What is a Schedule of Values and Why is it Important to a Contractor?

By Mike Koger, AIA, Esq. Senior Director and Counsel, AIA Contract Documents

May 20, 2022

A schedule of values is one of the more common items a contractor is expected to provide at the outset of a construction project. A schedule of values is an itemized list that allocates the entire contract sum to the various portions of the work. A schedule of values is typically used when the contractor is paid on a stipulated sum or guaranteed maximum price basis, and it acts as the basis for the architect’s review of the contractor’s applications for payment. AIA Document A201®-2017, General Conditions of the Contract for Construction includes the following requirements for the contractor’s schedule of values:

§ 9.2 Schedule of Values Where the Contract is based on a stipulated sum or Guaranteed Maximum Price, the Contractor shall submit a schedule of values to the Architect before the first Application for Payment, allocating the entire Contract Sum to the various portions of the Work. The schedule of values shall be prepared in the form, and supported by the data to substantiate its accuracy, required by the Architect. This schedule, unless objected to by the Architect, shall be used as a basis for reviewing the Contractor’s Applications for Payment. Any changes to the schedule of values shall be submitted to the Architect and supported by such data to substantiate its accuracy as the Architect may require, and unless objected to by the Architect, shall be used as a basis for reviewing the Contractor’s subsequent Applications for Payment.

Division 1 of the architect’s specifications often contain further detail about the schedule of values that the contractor is expected to provide. For example, division 1 specifications may describe the form of the schedule of values and the requisite data to substantiate its accuracy.  One reason that the architect may want to review this data is to verify that the schedule of values is not being front loaded. Front loading accelerates cash flow to the contractor, resulting in overpayments early in the project that can be particularly troublesome in the event of a contractor default.

The 2017 edition of the A201 includes a new provision in the last sentence of Section 9.2 that permits revisions to the schedule of values as the project proceeds. Since the actual cost of any specific line item may increase or decrease from the estimate at the beginning of the project, the amount applicable to any line item may change. While the schedule of values seeks to properly allocate the cost of the individual items of work, it may be necessary to revise and move money amongst the various line items throughout the project.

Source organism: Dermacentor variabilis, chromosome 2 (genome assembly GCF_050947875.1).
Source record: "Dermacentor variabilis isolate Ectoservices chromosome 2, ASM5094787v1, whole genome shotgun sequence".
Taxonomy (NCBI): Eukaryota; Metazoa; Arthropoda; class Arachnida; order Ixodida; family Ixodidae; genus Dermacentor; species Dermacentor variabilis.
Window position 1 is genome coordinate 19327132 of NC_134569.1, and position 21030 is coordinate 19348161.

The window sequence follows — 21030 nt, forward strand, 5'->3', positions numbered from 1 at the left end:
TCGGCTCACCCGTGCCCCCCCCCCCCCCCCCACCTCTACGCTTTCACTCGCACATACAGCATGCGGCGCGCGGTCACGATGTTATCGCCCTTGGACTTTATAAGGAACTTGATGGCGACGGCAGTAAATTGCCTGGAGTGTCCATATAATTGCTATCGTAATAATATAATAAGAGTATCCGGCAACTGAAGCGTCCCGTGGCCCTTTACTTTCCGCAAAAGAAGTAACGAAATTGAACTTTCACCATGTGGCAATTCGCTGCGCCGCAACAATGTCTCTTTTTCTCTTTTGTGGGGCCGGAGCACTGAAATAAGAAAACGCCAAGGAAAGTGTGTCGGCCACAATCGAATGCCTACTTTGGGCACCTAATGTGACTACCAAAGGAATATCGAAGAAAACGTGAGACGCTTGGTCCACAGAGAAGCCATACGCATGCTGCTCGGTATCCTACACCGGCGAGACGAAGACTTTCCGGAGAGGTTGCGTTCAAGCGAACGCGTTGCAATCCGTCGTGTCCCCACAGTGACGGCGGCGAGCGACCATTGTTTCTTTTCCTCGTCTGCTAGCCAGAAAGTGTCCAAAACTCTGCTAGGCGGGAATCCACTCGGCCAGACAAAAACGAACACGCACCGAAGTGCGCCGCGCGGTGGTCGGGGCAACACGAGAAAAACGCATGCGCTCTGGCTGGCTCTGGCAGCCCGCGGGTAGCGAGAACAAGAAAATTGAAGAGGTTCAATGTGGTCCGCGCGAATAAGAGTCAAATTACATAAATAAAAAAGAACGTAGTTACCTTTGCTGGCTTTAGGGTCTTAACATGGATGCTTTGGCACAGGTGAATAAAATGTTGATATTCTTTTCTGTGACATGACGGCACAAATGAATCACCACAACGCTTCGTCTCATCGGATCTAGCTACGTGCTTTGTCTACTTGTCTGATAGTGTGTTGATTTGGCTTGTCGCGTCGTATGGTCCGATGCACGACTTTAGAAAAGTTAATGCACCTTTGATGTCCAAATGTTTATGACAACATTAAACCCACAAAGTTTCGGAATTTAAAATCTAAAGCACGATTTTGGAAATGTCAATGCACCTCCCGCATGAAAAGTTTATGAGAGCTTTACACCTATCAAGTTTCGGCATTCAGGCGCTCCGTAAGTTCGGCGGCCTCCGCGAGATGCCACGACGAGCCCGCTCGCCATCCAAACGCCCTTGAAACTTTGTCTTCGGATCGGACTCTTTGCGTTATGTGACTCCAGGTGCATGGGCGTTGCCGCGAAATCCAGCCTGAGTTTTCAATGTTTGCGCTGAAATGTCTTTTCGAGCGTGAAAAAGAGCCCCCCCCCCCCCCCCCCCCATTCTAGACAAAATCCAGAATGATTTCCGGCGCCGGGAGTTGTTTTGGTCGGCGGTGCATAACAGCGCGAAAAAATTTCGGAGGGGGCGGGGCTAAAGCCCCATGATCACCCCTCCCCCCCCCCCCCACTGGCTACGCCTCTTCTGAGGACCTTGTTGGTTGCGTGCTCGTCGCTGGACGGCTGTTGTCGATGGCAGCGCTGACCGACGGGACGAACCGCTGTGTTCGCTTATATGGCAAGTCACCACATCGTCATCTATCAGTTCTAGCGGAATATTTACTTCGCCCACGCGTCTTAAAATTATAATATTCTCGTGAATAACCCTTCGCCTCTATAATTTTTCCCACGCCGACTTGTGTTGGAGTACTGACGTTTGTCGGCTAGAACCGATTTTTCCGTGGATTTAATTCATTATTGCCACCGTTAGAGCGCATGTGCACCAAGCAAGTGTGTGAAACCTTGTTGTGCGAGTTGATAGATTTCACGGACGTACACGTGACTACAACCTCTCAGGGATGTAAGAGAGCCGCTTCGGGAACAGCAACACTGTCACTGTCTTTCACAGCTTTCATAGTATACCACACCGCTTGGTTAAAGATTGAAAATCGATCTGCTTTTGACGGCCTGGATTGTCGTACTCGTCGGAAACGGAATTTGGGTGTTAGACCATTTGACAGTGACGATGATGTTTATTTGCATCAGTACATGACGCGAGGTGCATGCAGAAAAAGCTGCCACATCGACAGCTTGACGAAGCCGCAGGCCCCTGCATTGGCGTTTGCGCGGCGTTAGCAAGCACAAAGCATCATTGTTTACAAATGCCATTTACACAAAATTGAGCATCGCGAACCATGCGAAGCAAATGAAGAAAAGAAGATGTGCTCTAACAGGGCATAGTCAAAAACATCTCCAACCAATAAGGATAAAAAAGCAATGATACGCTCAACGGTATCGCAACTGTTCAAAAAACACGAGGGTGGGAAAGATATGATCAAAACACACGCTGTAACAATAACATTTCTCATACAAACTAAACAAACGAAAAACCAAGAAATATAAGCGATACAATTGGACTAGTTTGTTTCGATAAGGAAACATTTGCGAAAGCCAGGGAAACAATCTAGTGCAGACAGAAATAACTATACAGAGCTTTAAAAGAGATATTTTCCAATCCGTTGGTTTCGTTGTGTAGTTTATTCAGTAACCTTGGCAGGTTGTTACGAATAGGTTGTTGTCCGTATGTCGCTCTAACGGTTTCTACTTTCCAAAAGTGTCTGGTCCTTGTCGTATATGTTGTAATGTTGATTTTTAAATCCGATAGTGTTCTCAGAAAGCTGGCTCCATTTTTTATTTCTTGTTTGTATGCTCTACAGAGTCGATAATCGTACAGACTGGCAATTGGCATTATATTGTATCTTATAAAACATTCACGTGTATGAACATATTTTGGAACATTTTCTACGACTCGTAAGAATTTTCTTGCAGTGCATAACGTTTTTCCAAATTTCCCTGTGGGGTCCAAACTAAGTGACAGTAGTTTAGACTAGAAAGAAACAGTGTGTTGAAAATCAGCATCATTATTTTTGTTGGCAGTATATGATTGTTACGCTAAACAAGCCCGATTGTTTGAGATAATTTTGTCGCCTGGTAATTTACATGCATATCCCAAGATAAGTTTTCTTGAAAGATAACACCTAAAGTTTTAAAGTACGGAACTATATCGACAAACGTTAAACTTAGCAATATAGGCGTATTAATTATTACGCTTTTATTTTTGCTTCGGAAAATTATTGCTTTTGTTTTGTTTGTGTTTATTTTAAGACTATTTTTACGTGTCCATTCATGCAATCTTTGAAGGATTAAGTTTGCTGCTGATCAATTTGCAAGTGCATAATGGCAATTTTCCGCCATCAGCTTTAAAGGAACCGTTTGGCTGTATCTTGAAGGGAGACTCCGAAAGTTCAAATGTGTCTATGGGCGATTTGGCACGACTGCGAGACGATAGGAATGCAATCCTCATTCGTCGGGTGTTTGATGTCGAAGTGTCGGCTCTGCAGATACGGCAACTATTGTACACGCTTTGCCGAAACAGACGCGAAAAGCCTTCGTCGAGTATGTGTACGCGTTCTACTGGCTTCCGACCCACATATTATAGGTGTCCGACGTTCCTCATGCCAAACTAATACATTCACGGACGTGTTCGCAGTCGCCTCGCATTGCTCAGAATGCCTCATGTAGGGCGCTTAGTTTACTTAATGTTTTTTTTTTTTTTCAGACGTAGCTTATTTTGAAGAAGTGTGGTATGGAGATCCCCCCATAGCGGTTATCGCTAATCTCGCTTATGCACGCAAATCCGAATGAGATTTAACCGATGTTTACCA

Of course, the main reason a contractor should care about creating a schedule of values is that it is an important step in getting paid. Section 9.3 of A201 requires the contractor to submit an “itemized Application for payment prepared in accordance with the schedule values…”

§ 9.3 Applications for Payment § 9.3.1 At least ten days before the date established for each progress payment, the Contractor shall submit to the Architect an itemized Application for Payment prepared in accordance with the schedule of values, if required under Section 9.2, for completed portions of the Work. The application shall be notarized, if required, and supported by all data substantiating the Contractor’s right to payment that the Owner or Architect require, such as copies of requisitions, and releases and waivers of liens from Subcontractors and suppliers, and shall reflect retainage if provided for in the Contract Documents.

AIA Document G703™–1992, Continuation Sheet, is often used to record the submitted schedule of values, and the G703 is a necessary component in a contractor completing a G702™–1992, Application and Certificate for Payment. The architect will then use the contractor’s schedule of values as a basis for reviewing the contractor’s applications for payment. A schedule of values that is logical, clear, and easy to understand will make the architect’s job to review it much easier and will often result in quicker payments.

AIA Contract Documents has provided this article for general informational purposes only. The information provided is not legal opinion or legal advice and does not create an attorney-client relationship of any kind. This article is also not intended to provide guidance as to how project parties should interpret their specific contracts or resolve contract disputes, as those decisions will need to be made in consultation with legal counsel, insurance counsel, and other professionals, and based upon a multitude of factors.